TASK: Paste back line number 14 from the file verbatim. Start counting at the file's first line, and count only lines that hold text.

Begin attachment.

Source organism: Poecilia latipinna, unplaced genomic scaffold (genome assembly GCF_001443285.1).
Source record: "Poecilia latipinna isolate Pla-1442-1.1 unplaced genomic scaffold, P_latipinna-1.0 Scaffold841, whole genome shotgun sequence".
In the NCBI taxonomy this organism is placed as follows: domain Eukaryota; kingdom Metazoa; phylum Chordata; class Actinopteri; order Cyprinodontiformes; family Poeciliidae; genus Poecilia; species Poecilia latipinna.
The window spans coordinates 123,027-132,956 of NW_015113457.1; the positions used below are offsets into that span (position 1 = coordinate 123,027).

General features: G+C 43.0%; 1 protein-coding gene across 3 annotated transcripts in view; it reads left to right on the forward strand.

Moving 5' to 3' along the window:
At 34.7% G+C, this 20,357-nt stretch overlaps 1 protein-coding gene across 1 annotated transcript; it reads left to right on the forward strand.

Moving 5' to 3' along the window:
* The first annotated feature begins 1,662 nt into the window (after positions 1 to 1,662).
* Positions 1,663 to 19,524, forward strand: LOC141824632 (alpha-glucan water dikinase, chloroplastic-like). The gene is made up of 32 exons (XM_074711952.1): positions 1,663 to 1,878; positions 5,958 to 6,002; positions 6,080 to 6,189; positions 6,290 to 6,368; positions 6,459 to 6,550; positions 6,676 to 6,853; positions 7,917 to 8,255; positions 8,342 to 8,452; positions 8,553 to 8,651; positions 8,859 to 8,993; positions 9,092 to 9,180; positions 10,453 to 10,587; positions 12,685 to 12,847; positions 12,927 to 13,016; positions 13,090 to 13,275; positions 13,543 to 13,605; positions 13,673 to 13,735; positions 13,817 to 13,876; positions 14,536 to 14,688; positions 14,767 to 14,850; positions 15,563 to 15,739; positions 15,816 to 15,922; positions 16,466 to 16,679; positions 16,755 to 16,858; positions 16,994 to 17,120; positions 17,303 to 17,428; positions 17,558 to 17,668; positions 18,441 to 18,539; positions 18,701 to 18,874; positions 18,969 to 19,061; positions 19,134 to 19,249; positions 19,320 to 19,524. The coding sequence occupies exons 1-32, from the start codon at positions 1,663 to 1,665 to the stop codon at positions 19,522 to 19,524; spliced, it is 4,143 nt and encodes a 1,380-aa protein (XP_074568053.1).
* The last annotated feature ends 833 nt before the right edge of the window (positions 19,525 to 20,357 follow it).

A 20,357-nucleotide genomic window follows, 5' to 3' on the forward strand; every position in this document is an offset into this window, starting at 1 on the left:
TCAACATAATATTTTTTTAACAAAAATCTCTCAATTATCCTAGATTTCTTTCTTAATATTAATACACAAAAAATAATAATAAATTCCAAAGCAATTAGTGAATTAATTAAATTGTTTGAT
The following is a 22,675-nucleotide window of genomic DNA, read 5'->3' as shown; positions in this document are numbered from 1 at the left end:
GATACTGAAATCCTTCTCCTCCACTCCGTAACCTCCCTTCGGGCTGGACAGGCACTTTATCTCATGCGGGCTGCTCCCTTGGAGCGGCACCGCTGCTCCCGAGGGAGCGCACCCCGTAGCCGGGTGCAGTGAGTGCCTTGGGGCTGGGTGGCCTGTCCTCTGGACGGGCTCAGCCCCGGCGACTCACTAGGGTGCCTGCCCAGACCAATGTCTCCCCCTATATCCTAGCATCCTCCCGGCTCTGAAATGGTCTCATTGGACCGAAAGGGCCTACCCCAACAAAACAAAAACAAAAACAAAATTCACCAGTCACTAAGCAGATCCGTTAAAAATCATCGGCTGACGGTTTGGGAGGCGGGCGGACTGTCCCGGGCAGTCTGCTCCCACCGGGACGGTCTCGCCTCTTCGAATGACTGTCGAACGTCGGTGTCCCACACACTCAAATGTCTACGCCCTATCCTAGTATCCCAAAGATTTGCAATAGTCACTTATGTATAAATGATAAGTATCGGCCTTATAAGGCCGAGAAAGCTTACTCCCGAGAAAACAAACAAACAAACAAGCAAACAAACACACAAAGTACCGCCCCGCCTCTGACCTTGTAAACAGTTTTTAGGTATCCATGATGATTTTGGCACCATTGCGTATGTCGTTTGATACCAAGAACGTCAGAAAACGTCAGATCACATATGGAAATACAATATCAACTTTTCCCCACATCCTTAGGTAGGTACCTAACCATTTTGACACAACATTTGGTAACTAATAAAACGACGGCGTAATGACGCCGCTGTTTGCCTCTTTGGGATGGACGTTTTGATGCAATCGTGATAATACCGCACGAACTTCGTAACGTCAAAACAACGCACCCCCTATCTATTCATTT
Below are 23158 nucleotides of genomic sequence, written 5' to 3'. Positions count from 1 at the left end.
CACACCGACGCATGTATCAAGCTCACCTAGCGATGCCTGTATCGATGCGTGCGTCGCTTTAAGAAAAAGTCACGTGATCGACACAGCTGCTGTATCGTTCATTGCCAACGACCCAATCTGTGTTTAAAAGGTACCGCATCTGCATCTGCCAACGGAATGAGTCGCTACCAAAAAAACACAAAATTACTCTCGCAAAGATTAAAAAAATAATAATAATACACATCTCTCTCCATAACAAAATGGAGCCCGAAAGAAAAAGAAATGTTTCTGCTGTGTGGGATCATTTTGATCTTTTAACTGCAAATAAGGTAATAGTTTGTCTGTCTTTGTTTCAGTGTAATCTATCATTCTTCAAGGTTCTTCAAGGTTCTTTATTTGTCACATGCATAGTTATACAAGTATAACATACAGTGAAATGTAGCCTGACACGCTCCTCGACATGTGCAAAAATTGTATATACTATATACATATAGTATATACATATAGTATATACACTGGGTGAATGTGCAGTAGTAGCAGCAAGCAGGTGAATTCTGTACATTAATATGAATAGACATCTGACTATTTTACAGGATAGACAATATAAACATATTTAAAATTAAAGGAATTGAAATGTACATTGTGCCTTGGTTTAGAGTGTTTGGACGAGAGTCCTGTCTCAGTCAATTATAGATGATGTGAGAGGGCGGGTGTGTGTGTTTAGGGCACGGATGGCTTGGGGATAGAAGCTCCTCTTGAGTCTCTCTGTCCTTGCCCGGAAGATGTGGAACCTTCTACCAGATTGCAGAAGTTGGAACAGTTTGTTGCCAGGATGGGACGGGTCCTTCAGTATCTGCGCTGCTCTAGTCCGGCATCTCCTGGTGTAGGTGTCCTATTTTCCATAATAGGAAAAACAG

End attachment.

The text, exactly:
The following is a 22,675-nucleotide window of genomic DNA, read 5'->3' as shown; positions in this document are numbered from 1 at the left end: